Balance of Payment problems of India


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This ppt focuses on the balance of payment problems faced by the Republic of ndia

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Balance of Payment problems of India

  1. 1. BoP is an account of the international transactions of a country, and shows how the country is faring in trade, attracting capital from abroad, and the effect of that on its foreign exchange reserves.
  2. 2. Current Account The current account shows you the trade position of the country.  It shows you the merchandise imports and exports, and then the invisibles part of it is also trade but it’s that part of trade where there is no physical good exported or imported. In India’s case, the transfers and grants part of the invisibles is quite big relative to other countries because of the large Indian diasporas.
  3. 3. Capital Account Where current account shows you trade, capital account can be thought of as the investments part of the international transactions. This is further broken out into equity and debt investment and the FII money and FDI money is part of the equity investments while the external commercial borrowings, money deposited in banks by NRIs and trade credits are debt investments.
  4. 4. Change in Forex Reserves The difference between the Current account and the Capital account is reflected in the change in the Forex reserves. For example, in 2010 – 11 – India’s Current Account Deficit was $45.9 billion but the Capital Account Surplus was $62.0 billion and this resulted in increase in Foreign Exchange Reserves of $13.1 billion.  This doesn’t exactly total up due to the effect of Errors and Omissions.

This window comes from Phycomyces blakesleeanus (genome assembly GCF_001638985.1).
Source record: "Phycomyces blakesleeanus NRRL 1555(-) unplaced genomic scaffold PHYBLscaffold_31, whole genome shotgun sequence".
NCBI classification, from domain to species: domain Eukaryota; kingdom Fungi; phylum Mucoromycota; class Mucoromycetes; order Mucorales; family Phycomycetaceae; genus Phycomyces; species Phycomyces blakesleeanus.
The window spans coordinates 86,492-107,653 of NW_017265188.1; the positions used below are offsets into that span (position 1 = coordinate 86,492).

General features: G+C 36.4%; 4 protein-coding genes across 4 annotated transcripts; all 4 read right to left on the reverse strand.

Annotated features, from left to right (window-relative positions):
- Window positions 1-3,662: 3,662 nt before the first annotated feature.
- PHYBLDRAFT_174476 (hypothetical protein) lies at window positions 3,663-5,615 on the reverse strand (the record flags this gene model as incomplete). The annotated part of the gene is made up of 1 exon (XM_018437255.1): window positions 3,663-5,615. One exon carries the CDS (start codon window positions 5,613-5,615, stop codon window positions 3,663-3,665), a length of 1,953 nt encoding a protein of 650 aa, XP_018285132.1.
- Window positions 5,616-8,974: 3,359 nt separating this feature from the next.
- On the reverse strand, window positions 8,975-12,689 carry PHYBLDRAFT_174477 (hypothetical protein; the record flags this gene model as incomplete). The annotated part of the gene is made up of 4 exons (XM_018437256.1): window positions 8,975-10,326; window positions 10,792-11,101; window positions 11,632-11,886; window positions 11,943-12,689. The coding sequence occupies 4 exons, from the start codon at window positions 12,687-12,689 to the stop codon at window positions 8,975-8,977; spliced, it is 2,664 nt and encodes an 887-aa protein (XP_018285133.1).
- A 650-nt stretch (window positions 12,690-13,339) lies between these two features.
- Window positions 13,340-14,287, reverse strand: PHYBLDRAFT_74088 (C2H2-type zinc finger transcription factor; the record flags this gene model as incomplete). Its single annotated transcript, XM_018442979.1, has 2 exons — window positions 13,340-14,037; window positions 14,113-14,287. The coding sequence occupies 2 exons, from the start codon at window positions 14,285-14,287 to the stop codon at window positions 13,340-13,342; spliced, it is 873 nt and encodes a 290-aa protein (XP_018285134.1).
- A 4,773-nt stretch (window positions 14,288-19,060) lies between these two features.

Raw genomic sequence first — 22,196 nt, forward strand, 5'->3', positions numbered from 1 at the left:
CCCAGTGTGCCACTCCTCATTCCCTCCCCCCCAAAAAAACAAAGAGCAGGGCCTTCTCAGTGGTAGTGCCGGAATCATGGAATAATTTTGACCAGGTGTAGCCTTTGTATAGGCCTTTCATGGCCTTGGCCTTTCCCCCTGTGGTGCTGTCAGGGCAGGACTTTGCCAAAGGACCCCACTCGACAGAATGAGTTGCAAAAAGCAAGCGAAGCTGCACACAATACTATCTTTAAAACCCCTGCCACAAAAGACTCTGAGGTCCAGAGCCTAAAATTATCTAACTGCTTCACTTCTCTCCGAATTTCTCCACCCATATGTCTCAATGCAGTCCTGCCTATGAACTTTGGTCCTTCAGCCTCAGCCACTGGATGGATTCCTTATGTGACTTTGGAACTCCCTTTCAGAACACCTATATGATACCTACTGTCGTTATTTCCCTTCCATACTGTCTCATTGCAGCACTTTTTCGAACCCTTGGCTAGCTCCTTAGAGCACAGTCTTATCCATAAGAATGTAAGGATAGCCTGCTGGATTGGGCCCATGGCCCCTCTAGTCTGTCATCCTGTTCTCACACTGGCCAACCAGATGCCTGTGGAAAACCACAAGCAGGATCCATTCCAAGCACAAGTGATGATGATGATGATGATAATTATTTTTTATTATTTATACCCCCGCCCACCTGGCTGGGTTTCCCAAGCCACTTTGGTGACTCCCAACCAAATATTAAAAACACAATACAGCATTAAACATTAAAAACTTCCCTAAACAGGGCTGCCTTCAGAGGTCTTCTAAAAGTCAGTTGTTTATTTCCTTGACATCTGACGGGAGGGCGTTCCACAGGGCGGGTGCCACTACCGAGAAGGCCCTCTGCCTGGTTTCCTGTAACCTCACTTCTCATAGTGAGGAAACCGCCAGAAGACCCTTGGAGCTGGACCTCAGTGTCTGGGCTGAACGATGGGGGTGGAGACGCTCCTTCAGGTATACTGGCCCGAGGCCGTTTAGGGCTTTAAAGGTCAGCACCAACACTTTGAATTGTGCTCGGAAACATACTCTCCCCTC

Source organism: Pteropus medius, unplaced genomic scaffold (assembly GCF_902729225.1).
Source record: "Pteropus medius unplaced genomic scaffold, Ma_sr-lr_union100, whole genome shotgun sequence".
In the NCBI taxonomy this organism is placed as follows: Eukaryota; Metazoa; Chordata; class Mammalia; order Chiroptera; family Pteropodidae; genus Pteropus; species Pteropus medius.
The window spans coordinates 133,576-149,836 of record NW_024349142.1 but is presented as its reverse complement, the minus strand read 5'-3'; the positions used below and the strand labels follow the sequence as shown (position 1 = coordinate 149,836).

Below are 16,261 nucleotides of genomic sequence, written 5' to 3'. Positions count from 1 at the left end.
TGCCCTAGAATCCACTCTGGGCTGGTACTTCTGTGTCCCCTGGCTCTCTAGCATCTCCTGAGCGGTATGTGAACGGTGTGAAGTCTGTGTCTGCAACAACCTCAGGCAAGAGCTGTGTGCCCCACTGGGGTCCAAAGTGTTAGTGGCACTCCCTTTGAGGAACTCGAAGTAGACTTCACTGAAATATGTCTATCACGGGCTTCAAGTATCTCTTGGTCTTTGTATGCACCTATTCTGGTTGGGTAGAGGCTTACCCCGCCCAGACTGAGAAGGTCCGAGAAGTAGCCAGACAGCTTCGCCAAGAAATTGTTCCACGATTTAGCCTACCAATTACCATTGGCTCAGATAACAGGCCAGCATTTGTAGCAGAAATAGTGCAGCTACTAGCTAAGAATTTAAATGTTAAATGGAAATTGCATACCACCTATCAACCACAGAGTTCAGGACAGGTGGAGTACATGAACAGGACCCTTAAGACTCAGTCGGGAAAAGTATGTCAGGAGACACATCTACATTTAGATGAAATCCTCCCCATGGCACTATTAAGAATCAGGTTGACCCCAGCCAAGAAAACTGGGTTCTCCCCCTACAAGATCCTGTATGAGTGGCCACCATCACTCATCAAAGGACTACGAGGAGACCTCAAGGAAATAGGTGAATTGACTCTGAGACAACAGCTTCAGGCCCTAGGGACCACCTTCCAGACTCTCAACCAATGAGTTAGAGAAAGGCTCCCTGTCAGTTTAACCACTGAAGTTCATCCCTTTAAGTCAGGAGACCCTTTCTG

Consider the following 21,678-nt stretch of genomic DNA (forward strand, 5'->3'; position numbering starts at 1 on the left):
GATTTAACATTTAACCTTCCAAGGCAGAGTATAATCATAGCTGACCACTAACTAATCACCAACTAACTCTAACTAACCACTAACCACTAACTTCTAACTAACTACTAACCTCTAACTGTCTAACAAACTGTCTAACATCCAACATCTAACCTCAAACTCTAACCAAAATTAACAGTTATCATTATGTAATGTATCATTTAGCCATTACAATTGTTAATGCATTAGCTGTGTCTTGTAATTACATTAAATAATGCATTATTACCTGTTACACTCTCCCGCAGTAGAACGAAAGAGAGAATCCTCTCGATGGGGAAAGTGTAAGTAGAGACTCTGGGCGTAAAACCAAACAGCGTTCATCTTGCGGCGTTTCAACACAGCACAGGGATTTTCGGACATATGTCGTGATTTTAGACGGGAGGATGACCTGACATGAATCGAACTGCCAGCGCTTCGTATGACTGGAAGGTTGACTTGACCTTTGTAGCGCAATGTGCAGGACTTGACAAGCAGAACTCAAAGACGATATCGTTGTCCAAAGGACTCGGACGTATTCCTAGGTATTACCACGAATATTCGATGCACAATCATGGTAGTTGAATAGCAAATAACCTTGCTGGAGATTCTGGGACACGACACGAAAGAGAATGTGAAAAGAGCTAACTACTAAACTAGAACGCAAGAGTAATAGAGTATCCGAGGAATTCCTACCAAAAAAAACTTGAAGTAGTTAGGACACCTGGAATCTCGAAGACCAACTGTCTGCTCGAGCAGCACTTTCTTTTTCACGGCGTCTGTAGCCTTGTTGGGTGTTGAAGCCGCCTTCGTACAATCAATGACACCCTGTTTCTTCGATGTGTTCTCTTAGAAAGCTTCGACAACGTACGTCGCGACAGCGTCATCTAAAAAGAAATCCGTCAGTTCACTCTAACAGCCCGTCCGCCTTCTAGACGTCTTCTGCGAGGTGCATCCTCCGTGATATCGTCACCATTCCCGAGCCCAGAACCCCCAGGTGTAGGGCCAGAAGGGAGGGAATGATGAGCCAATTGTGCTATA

5. 5. Link between Internal and External Indicators X-M = Y-(C+I+G) = (T-G)+(SP-Ip)  X-M  Current Account Deficit  Y  Income  C  Consumption  I  Investment  G  Government Expenditure  T-G  Fiscal deficit  SP-Ip  Private Saving-investment Gap C Rangarajan
  6. 6.   a) If a transaction earns foreign currency for the nation, it is a credit and is recorded as a plus item. b) If a transaction involves spending of foreign currency it is a debit and is recorded as a negative item.
  7. 7.  Occurs when a country's total imports of goods, services and transfers is greater than the country's total export of goods, services and transfers. This situation makes a country a net debtor to the rest of the world
  8. 8. CAD has hit a historic high of 6.7 per cent in the December quarter of the fiscal 2012-13 due to highly subsidised fuel and the voracious appetite for gold
  9. 9.  EXCESS DEMAND  EXCHANGE RATES (Rs 44 in July 2011 to Rs 54-55 levels)  CAPITAL FLOWS (higher capital flows lead to higher CADs but just when the CAD widened in 2011, there were capital outflows that made it difficult to finance the CAD)
  10. 10.  EXTERNAL SHOCKS (supply shocks that have sustained high inflation over 2007-13, alongside lower growth)  POLICY ACTION ( freer import competition without building export capacity, leading to import growth exceeding that of exports) Indian CAD is countercyclical. That is, it rises when output falls and not when demand rises. GDP growth has fallen to sub-six per cent levels and industry is actually faced with a problem of excess capacity
  11. 11. Gold import bill will go down by $8 billion because of the price effect A fall of $10 per barrel of crude oil will help lower the net import oil bill by $9 billion Also WPI may fall to 5.6% source: Nomura
  12. 12. • Measures to address supplyside constraints • Cabinet Committee of Investments has cleared $14 billion of projects in oil & gas, coal road and power sector • Increased customs duty on gold
  13. 13. 1.Dissuade investment in gold. 2.Reduce dependency on oil. 3.Open the market. 4.Promote exports. 5.Reduce subsidies. 6.Reduce unplanned expenditure in five year plans. 7.Transparency in governance. 8.Austerity measures
  14. 14.  Indian Economy – Mishra and Puri  Economics – Samuelson and Nordhaus      The Economic Times  Hindu Business Line